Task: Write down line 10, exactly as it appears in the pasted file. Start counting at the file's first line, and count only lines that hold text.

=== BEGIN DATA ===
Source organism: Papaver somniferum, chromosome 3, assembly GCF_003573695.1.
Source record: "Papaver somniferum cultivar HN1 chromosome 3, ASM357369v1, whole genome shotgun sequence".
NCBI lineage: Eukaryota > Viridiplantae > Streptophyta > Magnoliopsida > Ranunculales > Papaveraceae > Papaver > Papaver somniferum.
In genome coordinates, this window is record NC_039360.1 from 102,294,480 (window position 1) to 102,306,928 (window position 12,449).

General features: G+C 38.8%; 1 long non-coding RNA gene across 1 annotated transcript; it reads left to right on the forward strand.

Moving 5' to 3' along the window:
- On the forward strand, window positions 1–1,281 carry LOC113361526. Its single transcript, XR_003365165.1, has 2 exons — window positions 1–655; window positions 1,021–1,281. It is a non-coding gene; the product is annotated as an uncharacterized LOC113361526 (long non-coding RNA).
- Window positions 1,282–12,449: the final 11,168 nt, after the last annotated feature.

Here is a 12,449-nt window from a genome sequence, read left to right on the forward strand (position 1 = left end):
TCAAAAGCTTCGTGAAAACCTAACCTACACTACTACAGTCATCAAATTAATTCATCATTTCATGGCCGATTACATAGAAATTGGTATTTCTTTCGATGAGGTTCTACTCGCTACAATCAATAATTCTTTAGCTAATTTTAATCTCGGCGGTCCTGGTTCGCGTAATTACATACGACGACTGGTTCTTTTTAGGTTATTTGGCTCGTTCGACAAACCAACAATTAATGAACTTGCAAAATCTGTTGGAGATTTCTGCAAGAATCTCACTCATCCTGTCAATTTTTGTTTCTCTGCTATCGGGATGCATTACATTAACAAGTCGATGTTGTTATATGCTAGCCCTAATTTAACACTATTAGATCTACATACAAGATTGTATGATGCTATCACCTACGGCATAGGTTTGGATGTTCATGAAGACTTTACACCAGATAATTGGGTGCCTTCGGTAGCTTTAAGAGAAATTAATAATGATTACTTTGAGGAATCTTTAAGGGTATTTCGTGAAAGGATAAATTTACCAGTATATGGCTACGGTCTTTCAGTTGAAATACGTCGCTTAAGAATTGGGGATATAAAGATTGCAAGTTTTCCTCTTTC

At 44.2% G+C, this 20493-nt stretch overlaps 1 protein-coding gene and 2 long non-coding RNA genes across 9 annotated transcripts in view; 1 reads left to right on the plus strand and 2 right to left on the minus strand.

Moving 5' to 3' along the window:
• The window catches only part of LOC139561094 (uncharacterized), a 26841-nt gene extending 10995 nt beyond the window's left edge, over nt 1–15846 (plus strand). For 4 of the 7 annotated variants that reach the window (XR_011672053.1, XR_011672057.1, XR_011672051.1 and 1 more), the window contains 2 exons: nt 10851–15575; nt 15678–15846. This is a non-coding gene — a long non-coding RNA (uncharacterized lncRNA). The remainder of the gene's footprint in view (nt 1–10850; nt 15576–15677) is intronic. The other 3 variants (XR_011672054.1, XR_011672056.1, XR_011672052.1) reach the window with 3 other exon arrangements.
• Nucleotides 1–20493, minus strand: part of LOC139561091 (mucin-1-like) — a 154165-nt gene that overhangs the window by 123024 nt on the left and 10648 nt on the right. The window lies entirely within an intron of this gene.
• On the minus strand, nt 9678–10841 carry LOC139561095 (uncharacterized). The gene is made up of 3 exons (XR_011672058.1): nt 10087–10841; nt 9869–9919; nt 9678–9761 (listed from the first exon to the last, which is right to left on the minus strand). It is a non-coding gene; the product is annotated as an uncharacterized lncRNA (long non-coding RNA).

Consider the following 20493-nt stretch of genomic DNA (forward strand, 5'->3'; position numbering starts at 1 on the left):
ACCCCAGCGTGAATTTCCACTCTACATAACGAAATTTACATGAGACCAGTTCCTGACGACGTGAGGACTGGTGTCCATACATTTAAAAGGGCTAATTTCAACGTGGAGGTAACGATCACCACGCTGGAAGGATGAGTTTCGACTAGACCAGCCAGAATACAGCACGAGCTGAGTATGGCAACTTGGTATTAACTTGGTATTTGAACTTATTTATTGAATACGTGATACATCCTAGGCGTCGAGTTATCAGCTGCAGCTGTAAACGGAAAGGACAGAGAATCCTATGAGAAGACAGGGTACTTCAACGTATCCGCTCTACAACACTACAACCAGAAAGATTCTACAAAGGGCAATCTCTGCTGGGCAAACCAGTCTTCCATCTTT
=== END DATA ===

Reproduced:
TCAAAAGCTTCGTGAAAACCTAACCTACACTACTACAGTCATCAAATTAATTCATCATTTCATGGCCGATTACATAGAAATTGGTATTTCTTTCGATGAGGTTCTACTCGCTACAATCAATAATTCTTTAGCTAATTTTAATCTCGGCGGTCCTGGTTCGCGTAATTACATACGACGACTGGTTCTTTTTAGGTTATTTGGCTCGTTCGACAAACCAACAATTAATGAACTTGCAAAATCTGTTGGAGATTTCTGCAAGAATCTCACTCATCCTGTCAATTTTTGTTTCTCTGCTATCGGGATGCATTACATTAACAAGTCGATGTTGTTATATGCTAGCCCTAATTTAACACTATTAGATCTACATACAAGATTGTATGATGCTATCACCTACGGCATAGGTTTGGATGTTCATGAAGACTTTACACCAGATAATTGGGTGCCTTCGGTAGCTTTAAGAGAAATTAATAATGATTACTTTGAGGAATCTTTAAGGGTATTTCGTGAAAGGATAAATTTACCAGTATATGGCTACGGTCTTTCAGTTGAAATACGTCGCTTAAGAATTGGGGATATAAAGATTGCAAGTTTTCCTCTTTC